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Nat Rev Genet. 2018 Dec;19(12):770-788. doi: 10.1038/s41576-018-0059-1.

Base editing: precision chemistry on the genome and transcriptome of living cells.

Rees HA1,2,3, Liu DR4,5,6.

Author information

1
Merkin Institute of Transformative Technologies in Healthcare, Broad Institute of MIT and Harvard, Cambridge, MA, USA.
2
Howard Hughes Medical Institute, Harvard University, Cambridge, MA, USA.
3
Department of Chemistry and Chemical Biology, Harvard University, Cambridge, MA, USA.
4
Merkin Institute of Transformative Technologies in Healthcare, Broad Institute of MIT and Harvard, Cambridge, MA, USA. drliu@fas.harvard.edu.
5
Howard Hughes Medical Institute, Harvard University, Cambridge, MA, USA. drliu@fas.harvard.edu.
6
Department of Chemistry and Chemical Biology, Harvard University, Cambridge, MA, USA. drliu@fas.harvard.edu.

Abstract

RNA-guided programmable nucleases from CRISPR systems generate precise breaks in DNA or RNA at specified positions. In cells, this activity can lead to changes in DNA sequence or RNA transcript abundance. Base editing is a newer genome-editing approach that uses components from CRISPR systems together with other enzymes to directly install point mutations into cellular DNA or RNA without making double-stranded DNA breaks. DNA base editors comprise a catalytically disabled nuclease fused to a nucleobase deaminase enzyme and, in some cases, a DNA glycosylase inhibitor. RNA base editors achieve analogous changes using components that target RNA. Base editors directly convert one base or base pair into another, enabling the efficient installation of point mutations in non-dividing cells without generating excess undesired editing by-products. In this Review, we summarize base-editing strategies to generate specific and precise point mutations in genomic DNA and RNA, highlight recent developments that expand the scope, specificity, precision and in vivo delivery of base editors and discuss limitations and future directions of base editing for research and therapeutic applications.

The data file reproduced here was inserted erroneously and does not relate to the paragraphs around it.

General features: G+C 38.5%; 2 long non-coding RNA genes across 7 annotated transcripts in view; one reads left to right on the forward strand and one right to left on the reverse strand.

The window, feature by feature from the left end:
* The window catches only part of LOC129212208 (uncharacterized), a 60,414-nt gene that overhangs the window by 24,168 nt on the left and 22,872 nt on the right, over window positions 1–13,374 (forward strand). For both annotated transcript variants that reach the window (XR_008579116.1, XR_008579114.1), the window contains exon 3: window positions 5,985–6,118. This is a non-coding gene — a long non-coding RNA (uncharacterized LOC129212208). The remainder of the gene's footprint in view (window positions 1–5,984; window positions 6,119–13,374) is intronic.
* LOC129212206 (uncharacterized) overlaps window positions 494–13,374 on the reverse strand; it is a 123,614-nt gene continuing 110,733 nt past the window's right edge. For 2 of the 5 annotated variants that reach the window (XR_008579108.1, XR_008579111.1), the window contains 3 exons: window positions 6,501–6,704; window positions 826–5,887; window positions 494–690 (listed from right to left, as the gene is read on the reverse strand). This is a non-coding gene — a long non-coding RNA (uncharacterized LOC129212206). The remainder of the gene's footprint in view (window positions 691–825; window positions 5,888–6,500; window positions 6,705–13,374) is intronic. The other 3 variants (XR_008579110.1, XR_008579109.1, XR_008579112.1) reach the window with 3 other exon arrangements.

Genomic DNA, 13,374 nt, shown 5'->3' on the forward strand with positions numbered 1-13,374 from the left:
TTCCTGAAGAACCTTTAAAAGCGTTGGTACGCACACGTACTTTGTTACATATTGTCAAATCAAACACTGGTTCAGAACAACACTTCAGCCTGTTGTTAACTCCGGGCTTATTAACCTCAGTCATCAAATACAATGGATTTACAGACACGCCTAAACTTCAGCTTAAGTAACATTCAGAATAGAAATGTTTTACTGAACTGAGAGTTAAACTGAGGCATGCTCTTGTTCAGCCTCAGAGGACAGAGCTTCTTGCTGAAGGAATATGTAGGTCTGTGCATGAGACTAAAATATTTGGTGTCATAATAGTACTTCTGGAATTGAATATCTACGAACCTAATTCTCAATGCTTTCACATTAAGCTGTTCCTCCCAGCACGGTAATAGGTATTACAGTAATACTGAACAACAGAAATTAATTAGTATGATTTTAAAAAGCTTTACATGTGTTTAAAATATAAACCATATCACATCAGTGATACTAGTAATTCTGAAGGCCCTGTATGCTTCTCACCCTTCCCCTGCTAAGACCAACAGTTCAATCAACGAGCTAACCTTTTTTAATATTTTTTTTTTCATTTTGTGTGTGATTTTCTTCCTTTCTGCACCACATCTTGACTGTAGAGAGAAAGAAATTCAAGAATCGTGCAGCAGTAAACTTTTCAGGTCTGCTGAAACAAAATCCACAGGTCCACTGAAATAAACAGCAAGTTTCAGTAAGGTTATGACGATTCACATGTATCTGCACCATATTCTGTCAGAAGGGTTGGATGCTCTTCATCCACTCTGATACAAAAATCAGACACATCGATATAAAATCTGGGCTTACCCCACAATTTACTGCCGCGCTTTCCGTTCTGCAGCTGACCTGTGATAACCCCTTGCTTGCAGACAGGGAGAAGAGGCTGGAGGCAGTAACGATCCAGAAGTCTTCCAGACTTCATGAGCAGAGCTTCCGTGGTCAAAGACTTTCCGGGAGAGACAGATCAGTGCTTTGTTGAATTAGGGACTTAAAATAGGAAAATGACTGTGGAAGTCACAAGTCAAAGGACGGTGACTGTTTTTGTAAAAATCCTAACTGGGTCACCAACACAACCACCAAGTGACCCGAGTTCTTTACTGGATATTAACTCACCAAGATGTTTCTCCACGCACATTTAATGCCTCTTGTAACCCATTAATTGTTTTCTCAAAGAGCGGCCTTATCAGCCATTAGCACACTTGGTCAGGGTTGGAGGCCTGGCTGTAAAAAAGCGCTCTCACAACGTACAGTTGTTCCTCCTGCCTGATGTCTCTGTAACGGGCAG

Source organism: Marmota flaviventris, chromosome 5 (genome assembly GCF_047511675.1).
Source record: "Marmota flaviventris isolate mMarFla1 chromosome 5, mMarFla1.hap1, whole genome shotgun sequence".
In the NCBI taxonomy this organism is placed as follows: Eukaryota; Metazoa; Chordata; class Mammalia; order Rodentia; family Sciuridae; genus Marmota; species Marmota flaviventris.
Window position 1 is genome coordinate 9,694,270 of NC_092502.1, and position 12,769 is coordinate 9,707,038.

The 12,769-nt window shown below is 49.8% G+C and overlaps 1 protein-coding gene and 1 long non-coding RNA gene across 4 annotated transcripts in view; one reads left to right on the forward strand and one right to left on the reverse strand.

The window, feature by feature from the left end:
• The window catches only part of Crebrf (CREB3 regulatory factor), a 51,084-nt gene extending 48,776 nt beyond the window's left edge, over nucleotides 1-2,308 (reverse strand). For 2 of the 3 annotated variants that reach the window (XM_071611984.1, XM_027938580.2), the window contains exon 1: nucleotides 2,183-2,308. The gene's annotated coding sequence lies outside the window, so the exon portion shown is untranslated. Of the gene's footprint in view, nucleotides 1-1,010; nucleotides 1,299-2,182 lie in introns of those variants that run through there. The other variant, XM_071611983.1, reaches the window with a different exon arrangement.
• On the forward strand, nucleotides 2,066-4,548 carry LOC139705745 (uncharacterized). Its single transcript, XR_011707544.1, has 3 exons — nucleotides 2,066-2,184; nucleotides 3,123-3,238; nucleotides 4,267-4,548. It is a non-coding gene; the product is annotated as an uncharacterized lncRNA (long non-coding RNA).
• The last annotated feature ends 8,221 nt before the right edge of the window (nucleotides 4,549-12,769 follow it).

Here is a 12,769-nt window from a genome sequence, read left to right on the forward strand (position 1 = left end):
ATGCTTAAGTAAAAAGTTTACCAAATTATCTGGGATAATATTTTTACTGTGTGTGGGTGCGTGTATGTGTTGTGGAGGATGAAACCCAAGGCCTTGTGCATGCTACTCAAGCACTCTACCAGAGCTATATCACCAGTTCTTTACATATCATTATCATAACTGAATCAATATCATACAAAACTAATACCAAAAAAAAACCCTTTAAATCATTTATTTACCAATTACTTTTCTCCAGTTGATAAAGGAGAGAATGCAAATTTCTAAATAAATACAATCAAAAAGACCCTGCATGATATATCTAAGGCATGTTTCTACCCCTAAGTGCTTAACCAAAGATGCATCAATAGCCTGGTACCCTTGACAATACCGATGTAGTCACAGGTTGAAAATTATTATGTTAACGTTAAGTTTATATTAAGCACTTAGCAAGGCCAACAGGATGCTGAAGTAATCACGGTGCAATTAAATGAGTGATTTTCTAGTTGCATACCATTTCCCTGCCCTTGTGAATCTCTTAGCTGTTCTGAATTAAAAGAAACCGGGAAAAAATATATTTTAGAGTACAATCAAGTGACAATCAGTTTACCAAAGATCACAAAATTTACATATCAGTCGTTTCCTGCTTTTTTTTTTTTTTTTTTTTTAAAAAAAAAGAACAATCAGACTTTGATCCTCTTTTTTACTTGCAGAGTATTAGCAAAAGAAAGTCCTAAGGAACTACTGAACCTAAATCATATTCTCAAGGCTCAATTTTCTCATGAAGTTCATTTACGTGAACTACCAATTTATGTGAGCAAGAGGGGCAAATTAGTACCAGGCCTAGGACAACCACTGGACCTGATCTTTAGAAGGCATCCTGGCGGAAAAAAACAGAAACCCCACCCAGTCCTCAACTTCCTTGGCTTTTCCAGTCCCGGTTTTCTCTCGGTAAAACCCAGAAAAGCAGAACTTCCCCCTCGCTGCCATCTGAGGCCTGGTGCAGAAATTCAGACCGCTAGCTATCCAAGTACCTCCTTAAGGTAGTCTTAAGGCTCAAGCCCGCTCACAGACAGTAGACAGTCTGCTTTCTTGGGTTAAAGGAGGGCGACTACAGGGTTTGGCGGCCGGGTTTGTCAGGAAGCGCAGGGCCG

PMID:
30323312
PMCID:
PMC6535181
DOI:
10.1038/s41576-018-0059-1
[Indexed for MEDLINE]
Free PMC Article

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